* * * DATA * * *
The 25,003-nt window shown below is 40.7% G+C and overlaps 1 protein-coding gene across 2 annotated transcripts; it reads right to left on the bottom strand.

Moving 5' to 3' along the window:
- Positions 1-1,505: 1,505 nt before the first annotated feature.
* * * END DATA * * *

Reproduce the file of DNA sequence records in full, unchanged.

The 25,003-nt window shown below is 40.7% G+C and overlaps 1 protein-coding gene across 2 annotated transcripts; it reads right to left on the bottom strand.

Moving 5' to 3' along the window:
- Positions 1-1,505: 1,505 nt before the first annotated feature.